Imagens das páginas
PDF
ePub

Said, -Here is madam Reason too,

Aveva per dispetto
And smiled with triumph in his heart.

D'anonnciarla negletto ;
E allor che il Nume vide
Dal lungo udire stanco ;
V'è la Region pur anco,

Dice; e fra sè poi ride.
Love, when he heard the ungrateful name, Quando quel nome ascolta
Pensive, abashed, his head let fall,

Pensoso abbassa i guardi, And said,—Too late the lady came;

Poi dice Amore: è tardi; "T is best she make another call.

Che passi un' altra volta.
BEAUTY FREE.

LA BELLEZZA IN LIBERTA. Unthinking Beauty loud complains,

Gemeva la Bellezza That love has loaded her with chains ; D'Amor fra le catene avvinta e opOld Time, who sees her twist and writhe,

pressa ; Soon cuts her fetters with his scythe; Il Tempo le si appressa, Proud of her liberty and grace,

E colla falce le divide e spezza; The nymph Love meets and quick accosts; A lei, ch'esulta allor lieta e felice, Holding a niirror to her face,

Di nuovo Amor si accosta; Behold, he cries, what freedom costs. Le presenta uno specchio, e poi le

dice:

Guarda la libertà quanto ti costa. LOVE TURNED PAINTER.

AMORE PITTORE. One day, dear Sarah, with surprise,

Un dì sorpreso, o Fille, I marked young love in busy mood; Vidi Amor fanciulletto, His bandage stripped from off his eyes, Che, squarciata la benda alle pupille, Before a frame he painting stood :

Pingeva attento innanzi al cavalletto: But when I came a step more near

Ma quando mi appressai To view the youthful limner's art,

Al Pittore novello, Judge of my wonder and my fear;

Doppiamente sorpreso rimirai, His pencil was a pointed dart,

Che un dardo era il pennello, The canvass my poor naked heart ;

La tela era il mio core, Where, lo! thy lovely traits appear

E la tua imago dipingeva Amore.

C. C.

ORIGINAL POETRY.

THE SOUL OF SONG.

Where lives the Soul of song ?
Dwells it amid the city's festive halls ?
Where crowd the eager throng,
Or where the wanderer's silent footstep falls ?
Loves it the gay saloon,
Where wine and dances steal away the night,
And bright as summer noon
Burns round the pictured walls a blaze of light?
Seeks it the public square,
When victory hails the people's chosen son,
And loud applauses there
From lip to lip in emulous greetings run ?
Dwells it amid the host,
Who bear their crimson banners waying high ;
Whose first and only boast
Draws tears of anguish from the patriot's eye?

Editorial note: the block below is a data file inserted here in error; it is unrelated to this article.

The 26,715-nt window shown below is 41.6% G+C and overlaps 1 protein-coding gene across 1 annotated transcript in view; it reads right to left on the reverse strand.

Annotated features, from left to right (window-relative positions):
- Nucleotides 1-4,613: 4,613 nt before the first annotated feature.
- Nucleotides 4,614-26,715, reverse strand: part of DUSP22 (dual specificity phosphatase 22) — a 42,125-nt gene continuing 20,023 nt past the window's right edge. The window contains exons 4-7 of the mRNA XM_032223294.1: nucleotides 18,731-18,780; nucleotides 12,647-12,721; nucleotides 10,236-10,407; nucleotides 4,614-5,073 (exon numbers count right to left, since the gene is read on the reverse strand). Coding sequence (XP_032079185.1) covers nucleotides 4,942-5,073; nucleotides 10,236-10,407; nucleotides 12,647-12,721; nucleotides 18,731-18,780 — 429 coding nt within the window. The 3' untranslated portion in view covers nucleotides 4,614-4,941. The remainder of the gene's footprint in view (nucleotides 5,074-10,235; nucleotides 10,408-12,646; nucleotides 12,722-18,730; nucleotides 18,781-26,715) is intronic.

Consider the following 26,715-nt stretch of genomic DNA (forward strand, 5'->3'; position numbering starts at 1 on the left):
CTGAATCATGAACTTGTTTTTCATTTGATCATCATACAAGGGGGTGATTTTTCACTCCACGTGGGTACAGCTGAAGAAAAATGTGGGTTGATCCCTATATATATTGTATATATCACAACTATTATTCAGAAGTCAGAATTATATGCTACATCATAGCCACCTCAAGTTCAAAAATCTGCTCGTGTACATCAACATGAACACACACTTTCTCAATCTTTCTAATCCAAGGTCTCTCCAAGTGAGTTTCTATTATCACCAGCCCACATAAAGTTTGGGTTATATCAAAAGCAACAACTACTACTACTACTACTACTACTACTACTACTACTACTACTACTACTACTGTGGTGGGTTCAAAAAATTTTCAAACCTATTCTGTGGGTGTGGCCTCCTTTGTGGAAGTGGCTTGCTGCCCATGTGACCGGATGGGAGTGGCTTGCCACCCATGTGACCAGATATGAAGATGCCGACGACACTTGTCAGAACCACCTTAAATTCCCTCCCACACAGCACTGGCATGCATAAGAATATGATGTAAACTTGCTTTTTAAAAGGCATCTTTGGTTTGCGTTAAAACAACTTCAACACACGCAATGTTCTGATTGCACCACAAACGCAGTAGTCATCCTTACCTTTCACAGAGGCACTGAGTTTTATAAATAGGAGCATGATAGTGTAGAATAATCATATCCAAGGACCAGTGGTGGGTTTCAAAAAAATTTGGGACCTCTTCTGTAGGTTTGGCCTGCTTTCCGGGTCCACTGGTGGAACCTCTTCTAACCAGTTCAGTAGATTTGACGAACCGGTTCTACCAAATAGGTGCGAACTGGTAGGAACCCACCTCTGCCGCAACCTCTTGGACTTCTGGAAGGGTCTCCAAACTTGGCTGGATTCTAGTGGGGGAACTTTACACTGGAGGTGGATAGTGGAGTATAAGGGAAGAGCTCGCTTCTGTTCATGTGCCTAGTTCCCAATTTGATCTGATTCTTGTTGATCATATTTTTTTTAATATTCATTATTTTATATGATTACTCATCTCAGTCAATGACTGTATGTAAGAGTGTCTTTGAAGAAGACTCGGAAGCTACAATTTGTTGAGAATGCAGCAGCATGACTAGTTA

Follows it on the path,
Where the proud conqueror marches to his home,
And wearied of his wrath
Smiles as he steps beneath the imperial dome?
No-not in festive halls,
In crowded marts, nor in the gay saloon ;
Not in the forum falls,
Nor on the conquering host, the gracious boon:
But where blue mountains rise
Silent and calm amid the upper air,
And pure and cloudless skies
Bend o'er a world, that lies below as fair;

But where uncultured plains
Spread far and wide their beds of grass and flowers,
And heaven's bright pencil stains
Clear gems that roll away

in silent showers;
But in the depth of woods,
Where the slant sunbeam gilds the hoary trees,
And the soft voice of floods
Glides on the pinions of the evening breeze ;
But in the broken dell,
Where the cripsed ivy curls its tangled vines,
And the wild blossom's bell
Drops with the dew, that in its hollow shines;
But in the gulfy cave,
Where pours the cascade from the glacier's height,
And all its waters wave,
Like rainbows, in their luxury of light;
There dwells the Soul of song,
It flies not to the city's festive halls
But loves to steal along,
Where the lone wanderer's silent footstep falls.

P.

THE PROCLAMATION OF SALADINE.

Fui et nihil amplius.

The wars of Saladine are ended;
Half Asia's sons in bondage sleep;
And few are left that e'er offended,
And fewer still that do not weep.
No foe is left his sword to try on;
O’er the wide East he reigns alone,
For Guy is dead, and Cæur de Lion
Re-occupies his British throne.

Now tired of war, with havock sated,
And rich with battle's glorious spoil ;
The ship of state with daggers freighted,
Its chief unfit for further toil.
He, knowing that his reign is over,
That death's cold hand is o'er him flung,
Calls to his tent the desert-rover,
And bids these warning words be sung.
“I Saladine, long Asia's wonder,
Lord of the land where Nilus flows;
Whose word went forth arrayed in thunder,
Who fed his crocodiles on foes;
Now being aged, my sinews failing,
And weakness creeping through my bones,
Leave these few words to conquerors sailing
O’er seas of blood to short-lived thrones.
“Of birth and parentage most lowly,
I came Noureddin's troops to lead ;
And ere I warred against the unholy,
I grasped the sceptre of his seed.
Ye know my deeds, by fame recorded,
My power and valour stand confessed,
But know, the realms o'er which I lorded
Like mountains lie upon my breast.
“Why came, ye'll ask, regret unto him?
Mourn hunters when they win the game ?
Why crept the chill of horror through him?
What grieved, since he had won him fame?
Ye 'll not talk thus, when ye are jaded
With toils of war, and youth has flown;
Ye 'll not ask why, when ye have waded
Through blood and carnage to a throne.
“ But ye will ask why the red torrent